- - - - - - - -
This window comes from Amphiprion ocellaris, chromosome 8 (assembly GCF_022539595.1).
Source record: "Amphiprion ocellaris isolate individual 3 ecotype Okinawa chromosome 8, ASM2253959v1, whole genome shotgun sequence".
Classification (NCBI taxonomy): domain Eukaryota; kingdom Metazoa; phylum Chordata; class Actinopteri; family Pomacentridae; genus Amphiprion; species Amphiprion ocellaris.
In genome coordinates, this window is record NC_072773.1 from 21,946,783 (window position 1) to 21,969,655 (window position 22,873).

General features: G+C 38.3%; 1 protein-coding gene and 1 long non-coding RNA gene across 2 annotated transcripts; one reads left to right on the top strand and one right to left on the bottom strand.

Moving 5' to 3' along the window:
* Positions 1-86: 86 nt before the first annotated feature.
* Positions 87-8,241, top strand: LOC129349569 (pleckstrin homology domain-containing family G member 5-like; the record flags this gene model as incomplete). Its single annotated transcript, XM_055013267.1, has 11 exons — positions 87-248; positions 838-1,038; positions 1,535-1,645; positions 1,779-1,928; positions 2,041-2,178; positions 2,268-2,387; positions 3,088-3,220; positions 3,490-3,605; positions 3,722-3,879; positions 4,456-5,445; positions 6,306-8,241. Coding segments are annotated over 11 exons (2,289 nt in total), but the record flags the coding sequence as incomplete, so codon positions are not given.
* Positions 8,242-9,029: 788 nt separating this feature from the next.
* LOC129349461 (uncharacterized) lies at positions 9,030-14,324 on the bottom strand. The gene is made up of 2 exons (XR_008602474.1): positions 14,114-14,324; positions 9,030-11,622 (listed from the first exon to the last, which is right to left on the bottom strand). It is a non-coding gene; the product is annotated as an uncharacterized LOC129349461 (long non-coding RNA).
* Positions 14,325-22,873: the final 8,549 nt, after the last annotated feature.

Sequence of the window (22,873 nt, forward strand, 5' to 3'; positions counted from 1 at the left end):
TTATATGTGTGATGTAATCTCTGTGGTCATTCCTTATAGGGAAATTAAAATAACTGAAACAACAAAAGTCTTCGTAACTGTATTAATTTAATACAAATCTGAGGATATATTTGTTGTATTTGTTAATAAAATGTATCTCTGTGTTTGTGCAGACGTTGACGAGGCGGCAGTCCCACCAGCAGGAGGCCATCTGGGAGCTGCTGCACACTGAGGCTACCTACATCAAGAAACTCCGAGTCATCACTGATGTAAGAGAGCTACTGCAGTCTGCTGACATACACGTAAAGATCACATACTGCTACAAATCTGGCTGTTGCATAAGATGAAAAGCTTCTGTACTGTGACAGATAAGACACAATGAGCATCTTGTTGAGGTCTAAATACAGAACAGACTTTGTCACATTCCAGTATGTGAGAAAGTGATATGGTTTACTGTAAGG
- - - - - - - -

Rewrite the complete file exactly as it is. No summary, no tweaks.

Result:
This window comes from Amphiprion ocellaris, chromosome 8 (assembly GCF_022539595.1).
Source record: "Amphiprion ocellaris isolate individual 3 ecotype Okinawa chromosome 8, ASM2253959v1, whole genome shotgun sequence".
Classification (NCBI taxonomy): domain Eukaryota; kingdom Metazoa; phylum Chordata; class Actinopteri; family Pomacentridae; genus Amphiprion; species Amphiprion ocellaris.
In genome coordinates, this window is record NC_072773.1 from 21,946,783 (window position 1) to 21,969,655 (window position 22,873).

General features: G+C 38.3%; 1 protein-coding gene and 1 long non-coding RNA gene across 2 annotated transcripts; one reads left to right on the top strand and one right to left on the bottom strand.

Moving 5' to 3' along the window:
* Positions 1-86: 86 nt before the first annotated feature.
* Positions 87-8,241, top strand: LOC129349569 (pleckstrin homology domain-containing family G member 5-like; the record flags this gene model as incomplete). Its single annotated transcript, XM_055013267.1, has 11 exons — positions 87-248; positions 838-1,038; positions 1,535-1,645; positions 1,779-1,928; positions 2,041-2,178; positions 2,268-2,387; positions 3,088-3,220; positions 3,490-3,605; positions 3,722-3,879; positions 4,456-5,445; positions 6,306-8,241. Coding segments are annotated over 11 exons (2,289 nt in total), but the record flags the coding sequence as incomplete, so codon positions are not given.
* Positions 8,242-9,029: 788 nt separating this feature from the next.
* LOC129349461 (uncharacterized) lies at positions 9,030-14,324 on the bottom strand. The gene is made up of 2 exons (XR_008602474.1): positions 14,114-14,324; positions 9,030-11,622 (listed from the first exon to the last, which is right to left on the bottom strand). It is a non-coding gene; the product is annotated as an uncharacterized LOC129349461 (long non-coding RNA).
* Positions 14,325-22,873: the final 8,549 nt, after the last annotated feature.

Sequence of the window (22,873 nt, forward strand, 5' to 3'; positions counted from 1 at the left end):
TTATATGTGTGATGTAATCTCTGTGGTCATTCCTTATAGGGAAATTAAAATAACTGAAACAACAAAAGTCTTCGTAACTGTATTAATTTAATACAAATCTGAGGATATATTTGTTGTATTTGTTAATAAAATGTATCTCTGTGTTTGTGCAGACGTTGACGAGGCGGCAGTCCCACCAGCAGGAGGCCATCTGGGAGCTGCTGCACACTGAGGCTACCTACATCAAGAAACTCCGAGTCATCACTGATGTAAGAGAGCTACTGCAGTCTGCTGACATACACGTAAAGATCACATACTGCTACAAATCTGGCTGTTGCATAAGATGAAAAGCTTCTGTACTGTGACAGATAAGACACAATGAGCATCTTGTTGAGGTCTAAATACAGAACAGACTTTGTCACATTCCAGTATGTGAGAAAGTGATATGGTTTACTGTAAGG